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story.lead_photo.caption An NBA court at Walt Disney World in Kissimmee, Fla., displays the league’s marketing motto for the restart of the season, “Whole New Game,” along with “Black Lives Matter” across the midcourt line. Play is scheduled to restart July 30.
(AP/Tim Reynolds)

LAKE BUENA VISTA, Fla. -- There's no bench. The court side broadcasters will not be court side. And the stat crew will be doing their work inside what loosely can be described as an oversized hockey penalty box.

The NBA is coming back with a very different look.

The league's marketing motto for the restart of the season at Walt Disney World is "Whole New Game," and in many respects, that's very true. The arenas that will be used for the exhibitions, the seeding games that start July 30, and then the playoffs that are scheduled for mid-August through mid-October set up much differently than usual -- all with safety during a pandemic in mind.

Los Angeles Clippers Coach Doc Rivers said league officials have been great.

"They've done everything right as far as I'm concerned," he said. "I mean, when you think that we're running a village for the first time, the league is doing pretty well in city management."

The court dimensions are unchanged. Everything else about an NBA game setup is new.

Seating in the bench areas will be assigned, with folding chairs set up on three rows instead of the customary two and spaced out several feet from one another -- instead of players sitting shoulder-to-shoulder as they have in the past. And across the center stripe, the words "Black Lives Matter" are painted onto the surface.

The area where the official scorers, timers and statisticians sit is enclosed by plexiglass, with social distancing in that room as well. Broadcasters, who are court side in normal circumstances, will be higher up and several feet farther back from the playing surface. Even the setup for replay reviews will be different -- that monitor is in the corner of the arena, instead of being kept at the scorer's table and utilized when needed.

League officials hope they thought of every way to keep people apart and promote social distancing.

Some teams have gotten tours already. Denver center Nikola Jokic didn't get to see the arenas yet, but said Nuggets President Tim Connelly gave them good reviews.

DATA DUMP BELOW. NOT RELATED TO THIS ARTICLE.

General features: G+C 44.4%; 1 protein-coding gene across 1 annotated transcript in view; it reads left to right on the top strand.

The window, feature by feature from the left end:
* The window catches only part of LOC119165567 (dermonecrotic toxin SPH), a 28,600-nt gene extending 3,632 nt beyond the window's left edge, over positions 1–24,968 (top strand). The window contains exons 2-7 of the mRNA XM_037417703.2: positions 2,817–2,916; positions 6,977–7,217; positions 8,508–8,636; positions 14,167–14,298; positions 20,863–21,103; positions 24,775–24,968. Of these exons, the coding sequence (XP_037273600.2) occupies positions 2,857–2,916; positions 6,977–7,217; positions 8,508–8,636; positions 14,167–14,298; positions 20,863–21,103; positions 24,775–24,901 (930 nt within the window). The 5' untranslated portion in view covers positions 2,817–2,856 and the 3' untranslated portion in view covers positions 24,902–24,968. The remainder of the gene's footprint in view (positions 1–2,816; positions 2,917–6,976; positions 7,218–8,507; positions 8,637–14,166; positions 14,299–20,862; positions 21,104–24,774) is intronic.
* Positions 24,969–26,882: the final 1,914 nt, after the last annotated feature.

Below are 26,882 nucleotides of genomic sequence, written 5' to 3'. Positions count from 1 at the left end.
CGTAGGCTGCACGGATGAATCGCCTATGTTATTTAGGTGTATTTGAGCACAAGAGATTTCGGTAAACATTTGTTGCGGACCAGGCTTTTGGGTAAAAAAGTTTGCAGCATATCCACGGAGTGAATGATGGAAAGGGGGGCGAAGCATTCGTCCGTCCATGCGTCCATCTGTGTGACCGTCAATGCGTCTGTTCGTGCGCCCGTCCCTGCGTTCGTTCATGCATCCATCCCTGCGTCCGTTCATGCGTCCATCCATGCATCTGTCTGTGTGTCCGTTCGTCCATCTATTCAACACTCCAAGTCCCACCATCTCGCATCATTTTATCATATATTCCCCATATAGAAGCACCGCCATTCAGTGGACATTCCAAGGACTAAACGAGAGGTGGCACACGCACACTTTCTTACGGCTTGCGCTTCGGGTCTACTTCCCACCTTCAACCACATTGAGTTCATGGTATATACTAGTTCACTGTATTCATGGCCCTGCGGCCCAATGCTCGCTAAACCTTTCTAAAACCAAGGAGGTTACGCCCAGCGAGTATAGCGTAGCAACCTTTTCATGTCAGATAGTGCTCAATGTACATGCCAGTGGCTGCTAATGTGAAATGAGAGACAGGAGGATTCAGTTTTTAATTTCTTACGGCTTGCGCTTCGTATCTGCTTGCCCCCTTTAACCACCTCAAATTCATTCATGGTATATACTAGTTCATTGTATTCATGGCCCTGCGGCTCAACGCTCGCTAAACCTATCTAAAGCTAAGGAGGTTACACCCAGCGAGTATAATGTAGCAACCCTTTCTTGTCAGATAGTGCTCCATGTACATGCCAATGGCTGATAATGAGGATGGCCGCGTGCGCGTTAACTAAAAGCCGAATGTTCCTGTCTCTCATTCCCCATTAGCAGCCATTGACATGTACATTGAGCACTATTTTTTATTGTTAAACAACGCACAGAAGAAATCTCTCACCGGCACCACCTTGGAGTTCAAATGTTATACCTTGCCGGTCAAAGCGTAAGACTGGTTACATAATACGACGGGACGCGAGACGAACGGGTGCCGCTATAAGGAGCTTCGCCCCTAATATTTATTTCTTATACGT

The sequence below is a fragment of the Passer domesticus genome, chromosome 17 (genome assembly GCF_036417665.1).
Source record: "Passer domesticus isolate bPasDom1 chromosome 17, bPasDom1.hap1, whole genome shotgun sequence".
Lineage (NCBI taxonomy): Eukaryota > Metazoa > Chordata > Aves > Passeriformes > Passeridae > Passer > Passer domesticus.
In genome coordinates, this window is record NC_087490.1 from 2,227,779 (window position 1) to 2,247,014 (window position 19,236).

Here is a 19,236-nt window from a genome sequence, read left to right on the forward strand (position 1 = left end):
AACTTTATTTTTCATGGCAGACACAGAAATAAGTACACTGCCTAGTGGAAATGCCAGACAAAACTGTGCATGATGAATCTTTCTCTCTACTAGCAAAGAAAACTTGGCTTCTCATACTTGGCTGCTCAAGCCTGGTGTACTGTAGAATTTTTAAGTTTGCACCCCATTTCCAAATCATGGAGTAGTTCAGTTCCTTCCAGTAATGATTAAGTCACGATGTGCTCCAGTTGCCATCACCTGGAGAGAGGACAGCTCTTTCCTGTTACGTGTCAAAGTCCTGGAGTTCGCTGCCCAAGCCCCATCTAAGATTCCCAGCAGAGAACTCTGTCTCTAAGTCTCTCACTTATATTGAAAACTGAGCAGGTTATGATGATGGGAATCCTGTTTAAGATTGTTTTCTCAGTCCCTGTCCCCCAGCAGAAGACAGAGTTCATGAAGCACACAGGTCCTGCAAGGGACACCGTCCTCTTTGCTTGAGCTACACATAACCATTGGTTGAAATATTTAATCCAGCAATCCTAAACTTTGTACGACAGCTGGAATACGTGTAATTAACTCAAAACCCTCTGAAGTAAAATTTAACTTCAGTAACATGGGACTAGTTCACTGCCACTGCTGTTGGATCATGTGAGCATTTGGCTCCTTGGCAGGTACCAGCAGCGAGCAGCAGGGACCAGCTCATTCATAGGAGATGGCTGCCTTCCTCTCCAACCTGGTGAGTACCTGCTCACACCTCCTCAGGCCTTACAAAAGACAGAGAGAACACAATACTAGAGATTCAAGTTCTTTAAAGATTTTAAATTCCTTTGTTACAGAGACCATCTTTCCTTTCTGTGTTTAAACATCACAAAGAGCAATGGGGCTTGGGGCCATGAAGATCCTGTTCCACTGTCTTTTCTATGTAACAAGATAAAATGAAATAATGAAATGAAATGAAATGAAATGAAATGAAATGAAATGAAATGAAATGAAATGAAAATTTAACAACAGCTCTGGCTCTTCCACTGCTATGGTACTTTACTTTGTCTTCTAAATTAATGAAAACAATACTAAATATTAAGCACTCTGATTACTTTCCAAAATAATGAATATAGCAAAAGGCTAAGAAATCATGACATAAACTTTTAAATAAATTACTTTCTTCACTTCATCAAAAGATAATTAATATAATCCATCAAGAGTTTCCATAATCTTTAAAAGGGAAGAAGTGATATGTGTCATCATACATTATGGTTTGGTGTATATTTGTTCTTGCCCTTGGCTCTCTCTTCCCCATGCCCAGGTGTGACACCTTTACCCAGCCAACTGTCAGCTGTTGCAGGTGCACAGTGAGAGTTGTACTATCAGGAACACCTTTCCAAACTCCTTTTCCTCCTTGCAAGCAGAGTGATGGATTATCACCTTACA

"I didn't see it in person," Jokic said. "Tim told me it looks really nice. But to be honest, I've played in every possible arena. Nice, bad. Cold, hot. Whatever."

The exhibitions that start today will be glorified scrimmages, designed to help the teams, the referees and the game-night workers figure out how everything works. Teams have even collaborated on their game plans, asking one another what they want to work on in these matchups that won't count for anything.

They won't even have a game feel: No national anthems will be played, no starter introductions will take place, warm-ups might not even happen like usual, and some real-game elements might get tested out to see what works. The first scrimmages for each team will also have 10-minute quarters, as opposed to the usual 12.

"I've just got to take it one game at a time, see what it's like during these scrimmages," Clippers forward Kawhi Leonard said.

Miami Coach Erik Spoelstra said he reached out to Utah's Quin Snyder and Sacramento's Luke Walton on how they wanted to make things work in their upcoming scrimmages, and other coaches have had similar conversations.

The Clippers play Orlando today. Rivers said he knows exactly what Magic Coach Steve Clifford will do in that scrimmage, and Orlando knows the Clippers' plans as well.

"We're looking at this as an opportunity to get better for both teams," Rivers said. "So, coaches are absolutely sharing things. We're asking them in this quarter can you do this, on-side, out-of-bounds, can you do this defense, then what do you want me to do? I think it's been great in that way."


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